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July 15, 2020

Auction Alert: Gorny & Mosch - four canopic jars of Djed-Ka-Re, Vizier of Upper Egypt

Lot 278, Set of four canopic jars of Djed-Ka-Re, Vizier of Upper Egypt
was once in the Kunsthistorisches Museum (KHM), now on auction with Gorny & Mosch
ICOM Österreich in Vienna has reported that the German auction house Gorny & Mosch Gorny is offering a set of suspect Egyptian canopic jars in its upcoming Auction 272: Ancient Art, Africa, Asiatica (among others from the Dr. Wiedner collection which is scheduled to take place on 22 July 2020. 

Traditionally, the four canopic jars would have been used to hold the embalmed viscera removed from the body of the Egyptian vizier during his mummification process. Made of alabaster, each of the suspect artefacts have individualized lids, carved with the heads of the four sons of the god Horus: Qebehsenuef with a falcon head, Hapi with a baboon head, Imsety with a human head, and Duamutef with a jackal head. Each jar served as a funerary guardian to a separate internal organ of the deceased.

These antiquities were removed from Austria's Kunsthistorisches Museum (KHM) in Vienna, where they were documented as part of the museum's inventory as far back as 1824.  The jars are believed to have been sold out the back door, likely during the period when Hans Demel was the museum's collections manager, and who is believed by some to have practiced "imaginative inventory management."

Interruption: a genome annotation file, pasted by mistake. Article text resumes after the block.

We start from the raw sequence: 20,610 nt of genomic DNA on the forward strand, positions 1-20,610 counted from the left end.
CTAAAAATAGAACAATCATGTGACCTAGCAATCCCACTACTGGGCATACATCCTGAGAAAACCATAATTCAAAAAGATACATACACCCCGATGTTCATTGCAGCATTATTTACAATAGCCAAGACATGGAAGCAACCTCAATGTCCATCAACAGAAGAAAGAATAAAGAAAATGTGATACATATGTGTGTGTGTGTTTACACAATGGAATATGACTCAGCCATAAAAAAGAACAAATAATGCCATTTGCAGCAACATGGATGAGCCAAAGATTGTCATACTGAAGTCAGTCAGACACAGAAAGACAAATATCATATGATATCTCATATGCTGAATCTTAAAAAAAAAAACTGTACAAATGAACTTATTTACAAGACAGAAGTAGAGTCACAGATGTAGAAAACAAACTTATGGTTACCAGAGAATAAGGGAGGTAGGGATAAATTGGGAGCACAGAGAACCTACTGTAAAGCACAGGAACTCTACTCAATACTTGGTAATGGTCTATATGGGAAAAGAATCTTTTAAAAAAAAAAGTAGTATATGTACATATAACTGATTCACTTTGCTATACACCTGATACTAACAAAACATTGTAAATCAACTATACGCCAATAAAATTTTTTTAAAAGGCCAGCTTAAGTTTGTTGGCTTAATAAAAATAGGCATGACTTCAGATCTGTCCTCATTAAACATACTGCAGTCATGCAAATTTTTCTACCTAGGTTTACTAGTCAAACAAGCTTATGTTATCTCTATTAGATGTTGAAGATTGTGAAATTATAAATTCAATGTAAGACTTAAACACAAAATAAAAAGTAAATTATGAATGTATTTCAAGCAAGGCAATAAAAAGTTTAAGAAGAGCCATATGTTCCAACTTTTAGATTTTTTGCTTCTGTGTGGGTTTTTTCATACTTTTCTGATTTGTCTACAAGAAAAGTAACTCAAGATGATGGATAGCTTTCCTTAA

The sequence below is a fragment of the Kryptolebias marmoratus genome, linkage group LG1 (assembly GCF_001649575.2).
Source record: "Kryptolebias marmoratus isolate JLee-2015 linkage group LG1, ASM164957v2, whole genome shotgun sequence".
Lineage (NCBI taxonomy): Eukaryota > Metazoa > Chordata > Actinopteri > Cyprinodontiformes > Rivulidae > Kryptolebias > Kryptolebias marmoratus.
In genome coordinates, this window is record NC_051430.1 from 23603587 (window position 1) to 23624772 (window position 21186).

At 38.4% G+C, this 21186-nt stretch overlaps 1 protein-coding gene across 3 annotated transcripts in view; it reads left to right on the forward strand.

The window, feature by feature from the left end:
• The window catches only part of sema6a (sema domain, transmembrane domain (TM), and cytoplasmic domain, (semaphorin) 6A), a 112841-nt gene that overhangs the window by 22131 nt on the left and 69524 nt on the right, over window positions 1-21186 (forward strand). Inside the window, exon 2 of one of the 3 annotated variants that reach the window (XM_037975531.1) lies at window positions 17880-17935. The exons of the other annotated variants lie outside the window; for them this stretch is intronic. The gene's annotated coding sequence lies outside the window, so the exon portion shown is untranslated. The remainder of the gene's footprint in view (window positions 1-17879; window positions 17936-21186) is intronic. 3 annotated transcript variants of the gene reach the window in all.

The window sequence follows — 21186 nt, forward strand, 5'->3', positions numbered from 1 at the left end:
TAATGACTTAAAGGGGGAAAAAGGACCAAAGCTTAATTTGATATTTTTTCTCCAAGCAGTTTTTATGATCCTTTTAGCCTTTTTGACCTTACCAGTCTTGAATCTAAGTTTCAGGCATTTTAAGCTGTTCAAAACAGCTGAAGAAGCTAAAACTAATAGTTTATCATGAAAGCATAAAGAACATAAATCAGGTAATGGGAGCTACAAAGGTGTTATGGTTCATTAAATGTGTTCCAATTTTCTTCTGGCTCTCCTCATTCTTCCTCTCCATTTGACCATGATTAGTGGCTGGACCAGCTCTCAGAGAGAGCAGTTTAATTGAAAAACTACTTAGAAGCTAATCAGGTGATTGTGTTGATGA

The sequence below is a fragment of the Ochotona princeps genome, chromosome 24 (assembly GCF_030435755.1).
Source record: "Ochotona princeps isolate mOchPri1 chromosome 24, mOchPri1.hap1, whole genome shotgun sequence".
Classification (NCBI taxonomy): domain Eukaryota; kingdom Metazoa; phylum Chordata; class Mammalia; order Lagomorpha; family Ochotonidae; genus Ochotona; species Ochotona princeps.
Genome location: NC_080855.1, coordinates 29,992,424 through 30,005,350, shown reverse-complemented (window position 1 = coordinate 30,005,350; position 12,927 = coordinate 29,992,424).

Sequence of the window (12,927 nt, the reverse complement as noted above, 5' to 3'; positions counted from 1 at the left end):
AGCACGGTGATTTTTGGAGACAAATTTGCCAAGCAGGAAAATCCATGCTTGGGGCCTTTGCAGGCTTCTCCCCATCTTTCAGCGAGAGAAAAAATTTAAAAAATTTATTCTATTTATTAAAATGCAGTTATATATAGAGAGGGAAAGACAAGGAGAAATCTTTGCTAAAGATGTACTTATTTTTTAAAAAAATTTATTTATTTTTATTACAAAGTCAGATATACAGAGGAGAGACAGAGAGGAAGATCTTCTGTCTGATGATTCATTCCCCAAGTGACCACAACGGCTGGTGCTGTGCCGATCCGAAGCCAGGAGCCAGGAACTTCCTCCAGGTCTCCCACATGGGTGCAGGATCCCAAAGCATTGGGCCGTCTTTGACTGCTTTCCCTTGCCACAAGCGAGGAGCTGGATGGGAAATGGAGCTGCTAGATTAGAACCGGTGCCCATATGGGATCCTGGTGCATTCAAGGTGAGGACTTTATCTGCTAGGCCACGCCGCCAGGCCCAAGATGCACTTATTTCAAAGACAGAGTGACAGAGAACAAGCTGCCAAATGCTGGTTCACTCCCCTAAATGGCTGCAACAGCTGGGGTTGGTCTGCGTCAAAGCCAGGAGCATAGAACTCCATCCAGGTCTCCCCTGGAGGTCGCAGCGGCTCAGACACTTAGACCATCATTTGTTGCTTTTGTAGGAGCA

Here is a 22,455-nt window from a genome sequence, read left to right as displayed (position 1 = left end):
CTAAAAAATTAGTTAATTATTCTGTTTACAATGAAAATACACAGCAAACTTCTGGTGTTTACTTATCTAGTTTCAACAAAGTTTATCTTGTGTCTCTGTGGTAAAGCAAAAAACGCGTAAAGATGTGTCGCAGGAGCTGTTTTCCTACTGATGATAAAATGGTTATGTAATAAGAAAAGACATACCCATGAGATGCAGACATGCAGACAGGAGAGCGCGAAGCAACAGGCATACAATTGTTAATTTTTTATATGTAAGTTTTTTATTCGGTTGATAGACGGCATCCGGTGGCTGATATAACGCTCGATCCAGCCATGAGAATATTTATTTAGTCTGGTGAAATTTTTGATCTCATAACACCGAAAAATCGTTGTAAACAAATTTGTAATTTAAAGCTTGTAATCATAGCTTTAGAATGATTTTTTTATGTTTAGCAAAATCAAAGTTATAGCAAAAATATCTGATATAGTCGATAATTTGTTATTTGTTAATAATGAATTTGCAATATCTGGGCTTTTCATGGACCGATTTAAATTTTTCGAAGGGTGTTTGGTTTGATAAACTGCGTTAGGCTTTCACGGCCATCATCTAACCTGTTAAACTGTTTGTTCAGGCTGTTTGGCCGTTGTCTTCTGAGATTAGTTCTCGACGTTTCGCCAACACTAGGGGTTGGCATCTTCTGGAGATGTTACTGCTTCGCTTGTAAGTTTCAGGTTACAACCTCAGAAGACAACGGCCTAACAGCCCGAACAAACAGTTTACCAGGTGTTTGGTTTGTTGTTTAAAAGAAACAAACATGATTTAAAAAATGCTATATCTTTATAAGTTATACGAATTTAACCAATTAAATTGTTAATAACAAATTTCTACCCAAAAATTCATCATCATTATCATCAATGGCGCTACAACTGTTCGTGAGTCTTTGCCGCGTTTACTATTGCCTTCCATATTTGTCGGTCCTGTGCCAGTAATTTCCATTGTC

Yet, despite being notified by the KHM in December 2018 that the consigned artefacts were illegitimately sold without the museum's actual authorization, Gorny & Mosch's Frau Dr. M. Nollé omits the museum altogether in this company sales video.  Here Frau Nollé states only that the artefacts were once privately owned by Franz Joseph I the Emperor of Austria, failing to mention the Austrian claim or that the objects were ever part of the embezzled Kunsthistorisches Museum collection.  In fact, she goes to great lengths to talk about Egyptian burial practices and completely skips over this key passage in the pedigree of these antiquities. 

A check of Gorny & Mosch's website mentions the museum obliquely, without naming it specifically but in a hodge-podge of words that makes it sound like their sale was legitimate.

"Provenance: These four canopies come from the possession of the Austrian imperial family and were for the first time by E. von Bergmann in the Recueil des travaux relatifs à la philologie et larchéologie égyptiennes et assyriennes, Volume IX, Paris 1887, pp. 57-59 No. 33 , published. They are also mentioned A. Weil in 1908 in his work Die Veziere des Pharaonenreichs, p. 148, with the storage instructions of Canopic Jars, Vienna. After the First World War, the jugs probably entered the art trade, where they were sold in 1958 by the Frankfurt coin dealership E. Button. The canopic jars come from the so-called old inventory of the imperial collection and are already mentioned in the inventory from 1824. In the inventory from 1875 they are listed under inv. 3580-3583 registered. The canopic jars have been published several times or mentioned in scientific articles, but there are no photos of the objects. From 1913 to 1951, Dr. Hans Demel, director in the Egyptian-Oriental collection of the Kunsthistorisches Museum. After his death in 1951, his successor, Dr. Egon Komorzynski carried out a general revision of the inventories from 1952 to 1967, in which it was found that numerous objects were missing. These were officially removed from the inventory in 1967, including the canned set of Djedkare (inv. No. 3580-3583)."